You’ve read about this on Max’s blog, perhaps, but this can’t go unremarked on in Eye Candy. 

The University of Arkansas at Fayetteville — you know, the one that spent $4 million more than it had in its advancement account last year — decided to put resources toward a survey of 11,000 students to determine whether a trip to Crystal Bridges Museum of American Art was educational. 


Guess what! The students learned something! 

Guess who did the survey! The Walton-funded Department of Education Reform at the University of Arkansas! 


So here’s what passes for science at Arkansas’s flagship university: The head of a school created with $10 million in Walton money and another $10 million from a foundation created by persons who made their money in Wal-Mart stock decides to survey students who took a trip to Alice Walton’s creation in Bentonville to see if they knew more about art and history than those who did not make the trip.

Mind-blowing. From the breathless press release from the University of Arkansas: 


U of A Announces Results of Crystal Bridges Research

FAYETTEVILLE, Ark. – Researchers in the College of Education and Health Professions at the University of Arkansas surveyed nearly 11,000 students and compared responses between those who took a field trip to Crystal Bridges Museum of American Art in Bentonville and those who did not. They found that students who took the field trips learned more about art, demonstrated stronger critical thinking skills, displayed higher tolerance, exhibited greater historical empathy, and developed more of a taste for art museums compared to students who did not go on the field trip. The results offer implications for everyone from parents to policymakers.

Crystal Bridges has some of the nation’s finest work from the 18th through the 20th centuries (and the 21st century is coming along), including portraits of George Washington and Alexander Hamilton, and if you go there and don’t come away knowing a little bit more about American political and art history, well, you spent too much time in the gift shop or chowing down at Eleven.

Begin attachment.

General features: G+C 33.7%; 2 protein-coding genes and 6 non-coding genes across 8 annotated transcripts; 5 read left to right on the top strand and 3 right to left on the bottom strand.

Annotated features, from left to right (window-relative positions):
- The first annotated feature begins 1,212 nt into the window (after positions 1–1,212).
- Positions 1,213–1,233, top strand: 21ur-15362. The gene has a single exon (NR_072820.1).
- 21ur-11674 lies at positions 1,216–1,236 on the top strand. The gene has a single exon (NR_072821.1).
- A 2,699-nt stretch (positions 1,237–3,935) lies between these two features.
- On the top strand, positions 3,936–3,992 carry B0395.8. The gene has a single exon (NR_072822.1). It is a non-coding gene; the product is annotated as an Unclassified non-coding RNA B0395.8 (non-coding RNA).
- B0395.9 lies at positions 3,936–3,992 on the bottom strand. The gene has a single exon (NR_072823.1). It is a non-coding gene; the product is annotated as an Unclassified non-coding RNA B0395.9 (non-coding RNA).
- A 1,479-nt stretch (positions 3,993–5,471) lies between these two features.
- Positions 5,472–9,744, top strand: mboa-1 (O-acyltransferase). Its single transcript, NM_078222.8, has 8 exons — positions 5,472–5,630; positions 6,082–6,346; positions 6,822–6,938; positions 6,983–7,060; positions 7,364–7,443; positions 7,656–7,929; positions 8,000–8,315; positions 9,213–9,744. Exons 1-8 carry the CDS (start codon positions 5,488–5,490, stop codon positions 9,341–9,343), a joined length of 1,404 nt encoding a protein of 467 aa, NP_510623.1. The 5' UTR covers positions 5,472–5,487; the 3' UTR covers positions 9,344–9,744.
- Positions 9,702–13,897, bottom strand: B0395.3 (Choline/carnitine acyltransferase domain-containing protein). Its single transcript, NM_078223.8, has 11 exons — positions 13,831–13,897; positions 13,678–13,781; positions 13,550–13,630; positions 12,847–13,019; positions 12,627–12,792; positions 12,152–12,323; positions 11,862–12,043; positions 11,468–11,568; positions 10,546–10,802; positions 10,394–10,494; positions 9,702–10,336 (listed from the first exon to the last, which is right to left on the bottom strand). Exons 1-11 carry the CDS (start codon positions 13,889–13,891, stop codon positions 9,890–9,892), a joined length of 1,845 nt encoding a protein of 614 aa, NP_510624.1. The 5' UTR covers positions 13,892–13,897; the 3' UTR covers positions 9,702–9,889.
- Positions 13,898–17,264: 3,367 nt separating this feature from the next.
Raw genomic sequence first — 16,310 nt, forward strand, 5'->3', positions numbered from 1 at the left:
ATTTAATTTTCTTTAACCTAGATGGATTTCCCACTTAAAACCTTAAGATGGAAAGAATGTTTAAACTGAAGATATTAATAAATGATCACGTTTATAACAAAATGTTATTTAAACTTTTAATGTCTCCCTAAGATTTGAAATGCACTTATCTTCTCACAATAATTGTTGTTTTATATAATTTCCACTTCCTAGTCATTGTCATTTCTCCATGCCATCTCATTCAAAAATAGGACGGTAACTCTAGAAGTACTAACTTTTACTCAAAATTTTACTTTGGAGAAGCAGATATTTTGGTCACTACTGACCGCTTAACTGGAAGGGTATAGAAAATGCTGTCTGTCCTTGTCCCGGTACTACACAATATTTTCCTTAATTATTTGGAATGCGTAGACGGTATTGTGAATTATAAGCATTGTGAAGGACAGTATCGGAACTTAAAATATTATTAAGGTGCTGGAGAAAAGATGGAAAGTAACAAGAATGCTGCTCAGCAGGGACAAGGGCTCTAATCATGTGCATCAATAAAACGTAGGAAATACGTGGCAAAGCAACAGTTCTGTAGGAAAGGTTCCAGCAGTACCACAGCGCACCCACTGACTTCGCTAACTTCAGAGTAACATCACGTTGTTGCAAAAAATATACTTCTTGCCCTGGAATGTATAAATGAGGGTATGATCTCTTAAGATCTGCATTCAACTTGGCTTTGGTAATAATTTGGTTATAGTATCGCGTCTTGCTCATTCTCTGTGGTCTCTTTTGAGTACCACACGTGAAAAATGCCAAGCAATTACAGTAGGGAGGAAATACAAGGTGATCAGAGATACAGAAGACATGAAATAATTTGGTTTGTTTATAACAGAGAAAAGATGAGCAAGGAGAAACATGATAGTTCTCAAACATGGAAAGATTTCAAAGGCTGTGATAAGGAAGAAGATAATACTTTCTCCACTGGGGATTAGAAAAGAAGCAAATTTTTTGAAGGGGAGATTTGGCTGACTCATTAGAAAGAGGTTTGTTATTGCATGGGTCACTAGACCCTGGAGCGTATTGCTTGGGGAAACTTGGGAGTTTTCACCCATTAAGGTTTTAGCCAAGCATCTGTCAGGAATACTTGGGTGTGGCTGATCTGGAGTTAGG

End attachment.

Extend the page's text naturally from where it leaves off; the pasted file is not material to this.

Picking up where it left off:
The survey — the creation of Jay Greene of the education “reform” department — didn’t concern itself with art education in general. Trips to, say, the Arkansas Arts Center, or the Fine Arts Gallery on campus, or art classes in public schools, weren’t part of the study. Only field trips, and only those to Crystal Bridges.

It’s not the first survey of questionable validity to come out of the school of education “reform” — which is wholly dedicated to remaking education in the image of Walton-backed charter schools and vouchers — and it won’t be the last. It is, however, the silliest. 


Up next from the UA’s Walton School of Business: Students who shop at Walmart save more money than students who shop at Neiman Marcus! 


Both the University and Crystal Bridges have found fault with this post. Laura Jacobs, director of communication, said the headline is inaccurate:

“As a point of clarification, it’s not a study on Crystal Bridges as your headline suggests, but a study on the benefits of culturally enriching field trips. I hope you’ll read the report when it’s released on Monday.”

From the University’s Steve Voorhies:

“As for your post about researching the obvious – if this were obvious schools across the country might not be cutting arts programs and field trips as unnecessary expenses.”

Voorhies has provided copies of several survey instruments given to students in 2012 in grades K-12 and teachers. They include surveys dated fall 2012  and that ask general questions — have you ever been to an art museum, such as Crystal Bridges? — etc. Another survey provides images of paintings from Crystal Bridges and asks students what is happening in the paintings. Another surveyprovides images from Crystal Bridges and asks students questions about the paintings that to answer the students would have had to be provided specific information, i.e., why was this painting of a woman done?Perhaps the students who went on field trips were given the survey with the specific questions and those who did not were given the surveys asking them to interpret what they see. I’m not sure how those could be compared, but as the university communications office said, all will be revealed at a press conference at 9:30 a.m. Monday in the Great Hall at Crystal Bridges. 

I’ve also asked what it cost the university — both in expenses and time spent — to conduct the survey. Voorhies said they will tally it up. 

Update 2: 

The University of Arkansas spokesman has responded with the cost of the “research” that finds that going to an art museum is good for you: $100,526 in labor, $4,160 in copying and $5,029 in mileage. Total: $109,714. 

I wonder when the last time was when the University of Arkansas spent $100,000 to upgrade its own art facilities?